Sunday, December 25, 2011
Scripture Sunday: The Book of Romans
Romans is Paul's letter to the church--the group of believers in Christ--in Rome. It 's a theological book that explains a lot of Christian doctrine, and it can get rather complex at points. To me, the ideal way to understand Romans is with the aid of a good trustworthy commentary, though there are still plenty of nuggets of truth we can pick up for ourselves without added help.
One of the first well-known verses in Romans is 1:16, where Paul is discussing the possibility of coming to preach in Rome and says he is prepared to do so, "For I am not ashamed of the gospel of Christ: for it is the power of God unto salvation to every one that believeth; to the Jew first, and also to the Greek." I like this verse for a few different reasons. At the end, it reminds us that the salvation of Jesus was offered to the Jewish nation first. Christianity was for the Jews, but God extended his mercy to the Gentiles also, not as secondary citizens but as a kind of additional blessing to the family of believers. I also love the first part, "For I am not ashamed of the gospel of Christ", which people often quote by itself because it is so powerful. It's so easy to be shy about your faith in the Son of God, but we're called to be brave and forthright about it. There's no shame in loving the savior!
Chapter 2 has some good counsel about sin and hypocrisy. Verse 1 says, "Therefore thou art inexcusable, O man, whosoever thou art that judgest: for wherein thou judgest another, thou condemnest thyself; for thou that judgest doest the same things." There's no room for any human being to say that they are perfect while tearing down others for their sins. Gross sin and wrongdoing are easy to spot in others, but we rarely want to turn that same level of judgement on our own selves. Verse 6 reminds us that God "will render to every man according to his deeds". We will all get a recompense one day, and it will be in line with our actions on earth.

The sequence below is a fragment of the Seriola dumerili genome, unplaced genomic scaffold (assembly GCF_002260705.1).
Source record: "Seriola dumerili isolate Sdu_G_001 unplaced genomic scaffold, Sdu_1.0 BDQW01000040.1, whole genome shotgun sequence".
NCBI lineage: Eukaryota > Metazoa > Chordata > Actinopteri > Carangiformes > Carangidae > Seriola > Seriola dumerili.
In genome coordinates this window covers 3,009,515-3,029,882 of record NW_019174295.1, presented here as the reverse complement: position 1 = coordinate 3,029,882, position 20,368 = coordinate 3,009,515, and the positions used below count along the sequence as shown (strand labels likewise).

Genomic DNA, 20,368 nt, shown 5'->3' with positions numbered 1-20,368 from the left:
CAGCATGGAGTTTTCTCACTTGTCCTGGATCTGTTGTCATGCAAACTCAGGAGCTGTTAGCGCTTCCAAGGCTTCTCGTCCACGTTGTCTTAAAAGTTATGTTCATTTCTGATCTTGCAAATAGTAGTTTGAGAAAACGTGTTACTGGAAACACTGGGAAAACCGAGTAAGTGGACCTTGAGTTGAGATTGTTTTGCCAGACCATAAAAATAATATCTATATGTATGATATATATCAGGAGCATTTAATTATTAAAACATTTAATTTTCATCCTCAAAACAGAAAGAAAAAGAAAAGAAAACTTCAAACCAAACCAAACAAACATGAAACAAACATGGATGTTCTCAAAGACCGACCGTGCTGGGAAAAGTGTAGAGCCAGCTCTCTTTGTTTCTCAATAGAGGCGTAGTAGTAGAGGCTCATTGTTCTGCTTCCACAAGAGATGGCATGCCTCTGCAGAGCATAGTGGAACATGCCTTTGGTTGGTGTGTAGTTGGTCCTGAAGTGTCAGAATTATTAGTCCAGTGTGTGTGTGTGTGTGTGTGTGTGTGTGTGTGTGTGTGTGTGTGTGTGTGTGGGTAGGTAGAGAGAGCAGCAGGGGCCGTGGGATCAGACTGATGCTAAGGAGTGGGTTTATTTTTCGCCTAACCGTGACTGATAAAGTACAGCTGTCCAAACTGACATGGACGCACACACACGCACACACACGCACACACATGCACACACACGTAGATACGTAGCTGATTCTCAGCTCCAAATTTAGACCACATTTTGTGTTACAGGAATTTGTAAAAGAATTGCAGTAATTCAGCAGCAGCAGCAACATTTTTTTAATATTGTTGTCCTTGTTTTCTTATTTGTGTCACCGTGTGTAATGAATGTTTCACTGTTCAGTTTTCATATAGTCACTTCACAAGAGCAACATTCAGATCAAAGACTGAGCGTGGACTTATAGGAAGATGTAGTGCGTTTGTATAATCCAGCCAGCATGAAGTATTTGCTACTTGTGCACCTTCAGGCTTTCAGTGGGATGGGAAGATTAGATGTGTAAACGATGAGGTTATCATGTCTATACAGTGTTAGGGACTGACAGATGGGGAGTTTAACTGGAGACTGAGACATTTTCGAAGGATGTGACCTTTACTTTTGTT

Chapter 5 has some beautiful points about Jesus' sacrifice for our sins: "For when we were yet without strength, in due time Christ died for the ungodly.
For scarcely for a righteous man will one die: yet peradventure for a good man some would even dare to die.
But God commendeth his love toward us, in that, while we were yet sinners, Christ died for us. (5:6-8)" This passage highlights that Jesus did not die for us because we were worthy of his sacrifice or because we had earned it or ever would earn it through good behavior--he took our punishment even when we had done nothing to deserve the exchange. He did it out of love, and all that remains is for us to accept him and live our lives for him. No fear of eternal punishment is left after we decide to serve Jesus; "There is therefore now no condemnation to them which are in Christ Jesus, who walk not after the flesh, but after the Spirit."
Romans is an intense theological book, but it's also a very rewarding book to read.